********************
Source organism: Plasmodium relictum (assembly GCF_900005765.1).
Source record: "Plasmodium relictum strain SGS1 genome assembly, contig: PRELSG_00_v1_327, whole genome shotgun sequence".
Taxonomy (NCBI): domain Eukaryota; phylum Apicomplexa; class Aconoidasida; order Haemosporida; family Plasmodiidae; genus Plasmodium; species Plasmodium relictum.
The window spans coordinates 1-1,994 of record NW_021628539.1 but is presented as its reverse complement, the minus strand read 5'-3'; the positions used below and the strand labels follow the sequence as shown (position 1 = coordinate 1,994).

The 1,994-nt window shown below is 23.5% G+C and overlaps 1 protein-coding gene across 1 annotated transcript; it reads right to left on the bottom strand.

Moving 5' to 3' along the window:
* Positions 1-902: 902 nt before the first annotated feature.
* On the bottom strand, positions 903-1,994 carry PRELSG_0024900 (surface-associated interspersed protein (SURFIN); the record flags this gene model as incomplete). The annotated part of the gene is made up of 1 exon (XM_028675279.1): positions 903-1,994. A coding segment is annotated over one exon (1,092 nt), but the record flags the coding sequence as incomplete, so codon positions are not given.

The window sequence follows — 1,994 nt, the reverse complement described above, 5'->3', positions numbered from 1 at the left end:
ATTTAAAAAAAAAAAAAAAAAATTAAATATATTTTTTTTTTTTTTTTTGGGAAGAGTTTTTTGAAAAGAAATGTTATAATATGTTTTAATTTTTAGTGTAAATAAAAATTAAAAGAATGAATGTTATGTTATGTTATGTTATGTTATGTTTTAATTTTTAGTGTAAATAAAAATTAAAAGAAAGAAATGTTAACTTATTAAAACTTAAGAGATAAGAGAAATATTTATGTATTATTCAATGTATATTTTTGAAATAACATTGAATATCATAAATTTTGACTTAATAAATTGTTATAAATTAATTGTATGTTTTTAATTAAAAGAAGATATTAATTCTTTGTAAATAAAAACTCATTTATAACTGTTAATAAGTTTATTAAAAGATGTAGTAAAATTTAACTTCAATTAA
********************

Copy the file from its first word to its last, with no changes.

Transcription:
Source organism: Plasmodium relictum (assembly GCF_900005765.1).
Source record: "Plasmodium relictum strain SGS1 genome assembly, contig: PRELSG_00_v1_327, whole genome shotgun sequence".
Taxonomy (NCBI): domain Eukaryota; phylum Apicomplexa; class Aconoidasida; order Haemosporida; family Plasmodiidae; genus Plasmodium; species Plasmodium relictum.
The window spans coordinates 1-1,994 of record NW_021628539.1 but is presented as its reverse complement, the minus strand read 5'-3'; the positions used below and the strand labels follow the sequence as shown (position 1 = coordinate 1,994).

The 1,994-nt window shown below is 23.5% G+C and overlaps 1 protein-coding gene across 1 annotated transcript; it reads right to left on the bottom strand.

Moving 5' to 3' along the window:
* Positions 1-902: 902 nt before the first annotated feature.
* On the bottom strand, positions 903-1,994 carry PRELSG_0024900 (surface-associated interspersed protein (SURFIN); the record flags this gene model as incomplete). The annotated part of the gene is made up of 1 exon (XM_028675279.1): positions 903-1,994. A coding segment is annotated over one exon (1,092 nt), but the record flags the coding sequence as incomplete, so codon positions are not given.

The window sequence follows — 1,994 nt, the reverse complement described above, 5'->3', positions numbered from 1 at the left end:
ATTTAAAAAAAAAAAAAAAAAATTAAATATATTTTTTTTTTTTTTTTTGGGAAGAGTTTTTTGAAAAGAAATGTTATAATATGTTTTAATTTTTAGTGTAAATAAAAATTAAAAGAATGAATGTTATGTTATGTTATGTTATGTTATGTTTTAATTTTTAGTGTAAATAAAAATTAAAAGAAAGAAATGTTAACTTATTAAAACTTAAGAGATAAGAGAAATATTTATGTATTATTCAATGTATATTTTTGAAATAACATTGAATATCATAAATTTTGACTTAATAAATTGTTATAAATTAATTGTATGTTTTTAATTAAAAGAAGATATTAATTCTTTGTAAATAAAAACTCATTTATAACTGTTAATAAGTTTATTAAAAGATGTAGTAAAATTTAACTTCAATTAA